Murder Rate Coming Down?
Some new data are encouraging.
Via the NYT: A Drop in Murders
Nationwide, shootings are down 4 percent this year compared to the same time last year. In big cities, murders are down 3 percent. If the decrease in murders continues for the rest of 2022, it will be the first year since 2018 in which they fell in the U.S.
Here’s the graph of the murder rate:
Apart from the normative evaluation that less violent crime is a good thing, this struck me for two reasons. One, crime is always a major political issue, and the recent spike, in particular, has been a big focus of rightward media of late, since crimes tend to happen, in absolute terms at least, with more frequency in urban areas (which fuels tales of the dangers of America’s cities, which leads to the linkage of Democratic mayors as well as attention to the racial diversity therein).
Second, it seemed like the recent spike was linked to the disruptions of Covid-19, and if that is true, we should expect the numbers to start to recede.
Disruptions related to Covid probably led to more murders and shootings by shutting down social services, which had kept people safe, and closing schools, which left many teens idle. (My colleagues Thomas Fuller and Tim Arango wrote about the connection between the pandemic and gun violence.) But the U.S. has opened back up, which will likely help reverse the effects of the last two years on violent crime.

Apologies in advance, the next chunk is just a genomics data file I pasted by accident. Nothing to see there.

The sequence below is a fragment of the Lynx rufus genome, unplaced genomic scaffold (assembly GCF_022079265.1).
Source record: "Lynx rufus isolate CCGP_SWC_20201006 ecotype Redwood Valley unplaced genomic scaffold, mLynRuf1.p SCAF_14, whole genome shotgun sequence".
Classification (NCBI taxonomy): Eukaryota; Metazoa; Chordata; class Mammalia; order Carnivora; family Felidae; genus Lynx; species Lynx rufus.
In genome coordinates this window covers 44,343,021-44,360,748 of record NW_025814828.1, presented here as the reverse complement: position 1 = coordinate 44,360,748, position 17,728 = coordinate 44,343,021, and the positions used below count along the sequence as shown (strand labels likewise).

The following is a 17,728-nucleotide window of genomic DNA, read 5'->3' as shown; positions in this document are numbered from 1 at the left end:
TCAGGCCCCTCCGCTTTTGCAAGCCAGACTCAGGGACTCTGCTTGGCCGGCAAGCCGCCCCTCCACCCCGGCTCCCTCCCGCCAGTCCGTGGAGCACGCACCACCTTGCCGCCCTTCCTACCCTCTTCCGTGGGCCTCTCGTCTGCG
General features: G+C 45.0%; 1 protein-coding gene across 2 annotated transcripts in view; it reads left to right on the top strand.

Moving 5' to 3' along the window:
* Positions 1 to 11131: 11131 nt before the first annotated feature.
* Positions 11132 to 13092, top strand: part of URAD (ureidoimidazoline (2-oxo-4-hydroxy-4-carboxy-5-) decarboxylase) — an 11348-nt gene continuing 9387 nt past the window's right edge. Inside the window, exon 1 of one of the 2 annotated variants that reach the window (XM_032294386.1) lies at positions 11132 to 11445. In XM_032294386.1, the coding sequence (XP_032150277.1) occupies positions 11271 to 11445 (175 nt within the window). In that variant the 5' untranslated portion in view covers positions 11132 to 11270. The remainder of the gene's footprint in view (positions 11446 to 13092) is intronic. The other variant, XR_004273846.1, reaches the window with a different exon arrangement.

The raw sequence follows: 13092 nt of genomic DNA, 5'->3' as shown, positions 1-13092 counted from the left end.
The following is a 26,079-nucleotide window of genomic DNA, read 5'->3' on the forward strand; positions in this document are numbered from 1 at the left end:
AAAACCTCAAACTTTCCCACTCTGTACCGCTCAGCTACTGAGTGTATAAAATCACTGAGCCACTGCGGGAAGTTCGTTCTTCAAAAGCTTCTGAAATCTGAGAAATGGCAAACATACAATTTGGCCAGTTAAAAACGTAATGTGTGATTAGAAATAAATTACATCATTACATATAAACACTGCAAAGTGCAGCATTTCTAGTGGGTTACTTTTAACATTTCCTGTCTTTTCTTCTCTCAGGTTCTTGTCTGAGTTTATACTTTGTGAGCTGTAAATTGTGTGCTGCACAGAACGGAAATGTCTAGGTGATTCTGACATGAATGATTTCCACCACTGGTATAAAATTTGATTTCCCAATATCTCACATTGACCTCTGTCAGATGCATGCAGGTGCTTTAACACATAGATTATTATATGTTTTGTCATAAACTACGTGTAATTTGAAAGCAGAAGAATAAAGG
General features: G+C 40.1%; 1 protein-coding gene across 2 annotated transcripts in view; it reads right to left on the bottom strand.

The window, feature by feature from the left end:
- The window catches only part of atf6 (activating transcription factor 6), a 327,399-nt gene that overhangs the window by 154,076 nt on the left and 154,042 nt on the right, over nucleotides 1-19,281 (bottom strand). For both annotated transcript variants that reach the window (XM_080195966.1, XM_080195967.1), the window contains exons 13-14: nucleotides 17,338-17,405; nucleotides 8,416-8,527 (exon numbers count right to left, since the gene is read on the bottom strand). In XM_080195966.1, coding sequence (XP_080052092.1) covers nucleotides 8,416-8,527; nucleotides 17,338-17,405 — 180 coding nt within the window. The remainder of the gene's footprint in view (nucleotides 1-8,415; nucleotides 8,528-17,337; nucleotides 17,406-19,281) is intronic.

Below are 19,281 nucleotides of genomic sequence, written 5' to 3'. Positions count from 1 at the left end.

The aftermath of George Floyd’s murder in 2020 also likely caused more violence, straining police-community relations and diminishing the effectiveness of law enforcement. That effect, too, has eased as public attention has shifted away from high-profile episodes of police brutality. A similar trend played out before: After protests over policing erupted between 2014 and 2016, murders increased for two years and then fell.
2020 was a chaotic year overall, with Covid, protests about police and a presidential election. This turmoil fostered social discord and anomie, which also could contribute to murders: As people lose trust in each other and their institutions, they are more likely to lash out in crime and violence. As the chaos recedes, the violence may be receding as well.
It is certainly worth repeating that “2020 was a chaotic year overall.”
At any rate, the decline is small, and so may not indicate a reveal of the trend, and the numbers are preliminary.
Still, I thought it was worth a quick note.